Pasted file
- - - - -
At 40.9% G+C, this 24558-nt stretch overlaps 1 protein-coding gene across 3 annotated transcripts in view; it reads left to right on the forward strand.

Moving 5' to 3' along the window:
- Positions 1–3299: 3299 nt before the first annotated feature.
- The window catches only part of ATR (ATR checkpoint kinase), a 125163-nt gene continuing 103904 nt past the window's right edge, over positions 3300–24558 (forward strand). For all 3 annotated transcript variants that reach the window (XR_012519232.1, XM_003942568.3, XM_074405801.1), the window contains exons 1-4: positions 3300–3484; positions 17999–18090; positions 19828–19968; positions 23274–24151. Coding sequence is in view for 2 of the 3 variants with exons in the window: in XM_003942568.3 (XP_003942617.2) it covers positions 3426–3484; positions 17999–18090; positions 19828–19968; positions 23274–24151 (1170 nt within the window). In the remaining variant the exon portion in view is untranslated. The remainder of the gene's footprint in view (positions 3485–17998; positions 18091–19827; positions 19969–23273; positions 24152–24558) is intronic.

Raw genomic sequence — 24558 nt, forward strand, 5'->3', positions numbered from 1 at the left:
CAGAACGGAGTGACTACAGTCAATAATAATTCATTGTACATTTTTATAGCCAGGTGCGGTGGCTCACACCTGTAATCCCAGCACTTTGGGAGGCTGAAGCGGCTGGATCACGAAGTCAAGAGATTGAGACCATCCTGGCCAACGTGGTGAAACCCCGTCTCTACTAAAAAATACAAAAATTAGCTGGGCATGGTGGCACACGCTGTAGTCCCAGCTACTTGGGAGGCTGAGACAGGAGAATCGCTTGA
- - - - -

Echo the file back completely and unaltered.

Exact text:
At 40.9% G+C, this 24558-nt stretch overlaps 1 protein-coding gene across 3 annotated transcripts in view; it reads left to right on the forward strand.

Moving 5' to 3' along the window:
- Positions 1–3299: 3299 nt before the first annotated feature.
- The window catches only part of ATR (ATR checkpoint kinase), a 125163-nt gene continuing 103904 nt past the window's right edge, over positions 3300–24558 (forward strand). For all 3 annotated transcript variants that reach the window (XR_012519232.1, XM_003942568.3, XM_074405801.1), the window contains exons 1-4: positions 3300–3484; positions 17999–18090; positions 19828–19968; positions 23274–24151. Coding sequence is in view for 2 of the 3 variants with exons in the window: in XM_003942568.3 (XP_003942617.2) it covers positions 3426–3484; positions 17999–18090; positions 19828–19968; positions 23274–24151 (1170 nt within the window). In the remaining variant the exon portion in view is untranslated. The remainder of the gene's footprint in view (positions 3485–17998; positions 18091–19827; positions 19969–23273; positions 24152–24558) is intronic.

Raw genomic sequence — 24558 nt, forward strand, 5'->3', positions numbered from 1 at the left:
CAGAACGGAGTGACTACAGTCAATAATAATTCATTGTACATTTTTATAGCCAGGTGCGGTGGCTCACACCTGTAATCCCAGCACTTTGGGAGGCTGAAGCGGCTGGATCACGAAGTCAAGAGATTGAGACCATCCTGGCCAACGTGGTGAAACCCCGTCTCTACTAAAAAATACAAAAATTAGCTGGGCATGGTGGCACACGCTGTAGTCCCAGCTACTTGGGAGGCTGAGACAGGAGAATCGCTTGA